The road from Buffalo

Or, learning how "it's good . . . to take a vacation from yourself."

JUMP TOMORROW

written and directed by Joel Hopkins with Tunde Adebimpe, Hippolyte Girardot, Natalia Verbeke, and James Wilby opens July 27 at Broadway Market

THE ROAD TRIP may just be an inexhaustible movie genre. Durable enough to survive gross-out teen comedies and mismatched cop shoot-'em-ups, the form is also elastic enough to allow the thoroughly fresh, charming, and irresistible reworking of this SIFF favorite. Here, our promisingly and diametrically opposed duo is comprised of Nigerian-American George (Tunde Adebimpe) and French G鲡rd (Hippolyte Girardot), two strangers driving through the strange land of upstate New York. Buttoned-down travel agent George is headed to his arranged marriage, with manic, near-suicidal G鲡rd chauffeuring him as a lifesaving favor.

George's smitten with a sunny woman he briefly meets at the airport, Alicia (Natalia Verbeke), who invites him to a party. Impulsively, uncharacteristically, he accepts. There, as with the rest of Jump Tomorrow, director Joel Hopkins uses retro decor and furniture, an early '70s palette (oranges, greens), minimalist cinematography, and a period-sounding, but mostly original, soundtrack—including The Eels—to create a whimsical, timeless setting that invites physical comedy and banishes cynicism. Innocent stereotypes are sweetly embraced: G鲡rd is so French that he's got a little Eiffel Tower on the dash of his Citroꮠand "Amour" on the license plates. ("It's sensitive! It's a DS," he exclaims.)

Pursuing Hispanic Alicia, the Walter Mitty-esque George gradually reveals an inner life inspired by fiery, melodramatic telenovelas. A shy man, he's endearingly trapped in a stiff gray suit of propriety. Naturally we root for his disinhibition, particularly as tantalizing Alicia takes to calling him "Jorge" (who might be seen as George's raging alter ego). Providing the necessary barrier to their attraction is Alicia's insufferable English hippie-academic boyfriend, played by James Wilby (Maurice) with expert buffoonery. Fortunately, George has an unwavering, if erratic, advisor in G鲡rd, who scoffs at half-hearted romantic avowals, "But what does 'sort of' mean?"

The winningly amiable Jump makes the most of its modesty, with nods to Jacques Tati's Mr. Hulot films and The Graduate, but it's no dry film-school exercise. In a summer full of big-budget dinosaurs and apes, this refreshing, low-key flick reminds us how little it takes to make us laugh—and how welcome that unforced laugher is. George is the kind of deadpan hero who inspires total audience sympathy, with pratfalls and unkind coincidences constantly assaulting his dignity. Even if Jump occasionally betrays its humble indie origins (and if Girardot sometimes clowns too much), this little movie is a wonder of constantly unfolding surprises. We know where it's going, but it's the detours that count. Hope and Crosby would be proud.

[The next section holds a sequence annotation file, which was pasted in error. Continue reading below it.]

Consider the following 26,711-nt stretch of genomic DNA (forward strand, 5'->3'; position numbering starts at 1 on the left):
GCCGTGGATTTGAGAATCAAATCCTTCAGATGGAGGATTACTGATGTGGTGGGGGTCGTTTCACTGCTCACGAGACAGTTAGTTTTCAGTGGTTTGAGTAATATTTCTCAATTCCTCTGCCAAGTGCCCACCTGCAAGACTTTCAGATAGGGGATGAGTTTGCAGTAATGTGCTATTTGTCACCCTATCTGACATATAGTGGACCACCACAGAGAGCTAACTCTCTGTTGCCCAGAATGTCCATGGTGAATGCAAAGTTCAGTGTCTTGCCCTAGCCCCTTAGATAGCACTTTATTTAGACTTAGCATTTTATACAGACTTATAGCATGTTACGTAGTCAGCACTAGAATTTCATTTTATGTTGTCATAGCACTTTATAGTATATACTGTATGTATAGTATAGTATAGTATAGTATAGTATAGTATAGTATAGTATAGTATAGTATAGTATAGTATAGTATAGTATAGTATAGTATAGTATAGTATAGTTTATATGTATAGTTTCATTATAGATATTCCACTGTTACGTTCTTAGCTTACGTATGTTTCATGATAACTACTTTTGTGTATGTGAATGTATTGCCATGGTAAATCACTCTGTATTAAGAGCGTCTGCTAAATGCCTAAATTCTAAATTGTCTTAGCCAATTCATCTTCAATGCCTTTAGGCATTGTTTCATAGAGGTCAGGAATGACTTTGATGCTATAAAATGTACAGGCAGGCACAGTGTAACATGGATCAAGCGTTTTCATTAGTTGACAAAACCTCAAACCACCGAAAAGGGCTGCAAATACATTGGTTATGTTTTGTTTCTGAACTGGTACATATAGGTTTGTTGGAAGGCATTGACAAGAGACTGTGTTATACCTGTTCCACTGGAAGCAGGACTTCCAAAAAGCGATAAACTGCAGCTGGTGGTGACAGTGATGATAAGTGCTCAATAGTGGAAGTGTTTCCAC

bmiller@seattleweekly.com

FEATURE DEBUTS

Originally a short, Jorge, that played Bumbershoot '99, Jump then grew to 96 minutes, as its director and star explained at SIFF. "People seemed to really respond to [George]," Hopkins recalls, resulting in an expanded story and the new character of G鲡rd. Still, he was on guard against adding too much to his script: "I wanted it to be nonspecific . . . like a storybook. In preparation, we looked at some Tati films. There's a terrific sort of understatement he has."

Hopkins found the same reserve in Adebimpe, a nonactor and fellow N.Y.U. film student specializing in animation. "He's not demanding you look at him," he says of his leading man. "He wants to skirt around the edges of the frame, almost. There are moments when I felt like he's accidentally walked onto the set. To me that stems from Tunde not being [a] professional. With professional actors, there's just slightly more desire to be watched."

"He's not doing anything but reacting the entire time," notes Adebimpe of his character. "If you do funny things with a straight face, they're instantly 3,000 times funnier, because it's not self-conscious. It's just awkward things happening to awkward people." Still, he adds, after "the straightjacket" of George, "I was so relieved" to perform the telenovela sequences.

Brian Miller

 
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